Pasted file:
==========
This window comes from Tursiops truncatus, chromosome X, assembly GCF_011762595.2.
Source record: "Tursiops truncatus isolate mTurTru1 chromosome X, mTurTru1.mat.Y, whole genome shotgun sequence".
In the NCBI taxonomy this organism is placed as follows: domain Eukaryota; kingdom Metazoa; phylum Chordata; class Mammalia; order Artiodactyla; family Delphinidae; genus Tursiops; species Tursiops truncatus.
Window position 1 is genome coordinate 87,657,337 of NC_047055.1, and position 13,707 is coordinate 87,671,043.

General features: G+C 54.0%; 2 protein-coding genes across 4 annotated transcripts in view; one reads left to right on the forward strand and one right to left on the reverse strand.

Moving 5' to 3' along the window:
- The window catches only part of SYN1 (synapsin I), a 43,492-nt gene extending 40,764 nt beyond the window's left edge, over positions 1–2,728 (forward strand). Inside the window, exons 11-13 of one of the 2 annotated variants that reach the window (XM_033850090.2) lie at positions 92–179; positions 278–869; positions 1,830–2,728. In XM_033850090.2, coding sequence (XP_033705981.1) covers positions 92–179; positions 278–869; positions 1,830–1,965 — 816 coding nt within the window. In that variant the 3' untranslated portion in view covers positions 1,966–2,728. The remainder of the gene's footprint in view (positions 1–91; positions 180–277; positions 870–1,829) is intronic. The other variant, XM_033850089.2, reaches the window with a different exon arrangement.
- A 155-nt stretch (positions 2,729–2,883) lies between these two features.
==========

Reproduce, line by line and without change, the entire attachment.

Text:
This window comes from Tursiops truncatus, chromosome X, assembly GCF_011762595.2.
Source record: "Tursiops truncatus isolate mTurTru1 chromosome X, mTurTru1.mat.Y, whole genome shotgun sequence".
In the NCBI taxonomy this organism is placed as follows: domain Eukaryota; kingdom Metazoa; phylum Chordata; class Mammalia; order Artiodactyla; family Delphinidae; genus Tursiops; species Tursiops truncatus.
Window position 1 is genome coordinate 87,657,337 of NC_047055.1, and position 13,707 is coordinate 87,671,043.

General features: G+C 54.0%; 2 protein-coding genes across 4 annotated transcripts in view; one reads left to right on the forward strand and one right to left on the reverse strand.

Moving 5' to 3' along the window:
- The window catches only part of SYN1 (synapsin I), a 43,492-nt gene extending 40,764 nt beyond the window's left edge, over positions 1–2,728 (forward strand). Inside the window, exons 11-13 of one of the 2 annotated variants that reach the window (XM_033850090.2) lie at positions 92–179; positions 278–869; positions 1,830–2,728. In XM_033850090.2, coding sequence (XP_033705981.1) covers positions 92–179; positions 278–869; positions 1,830–1,965 — 816 coding nt within the window. In that variant the 3' untranslated portion in view covers positions 1,966–2,728. The remainder of the gene's footprint in view (positions 1–91; positions 180–277; positions 870–1,829) is intronic. The other variant, XM_033850089.2, reaches the window with a different exon arrangement.
- A 155-nt stretch (positions 2,729–2,883) lies between these two features.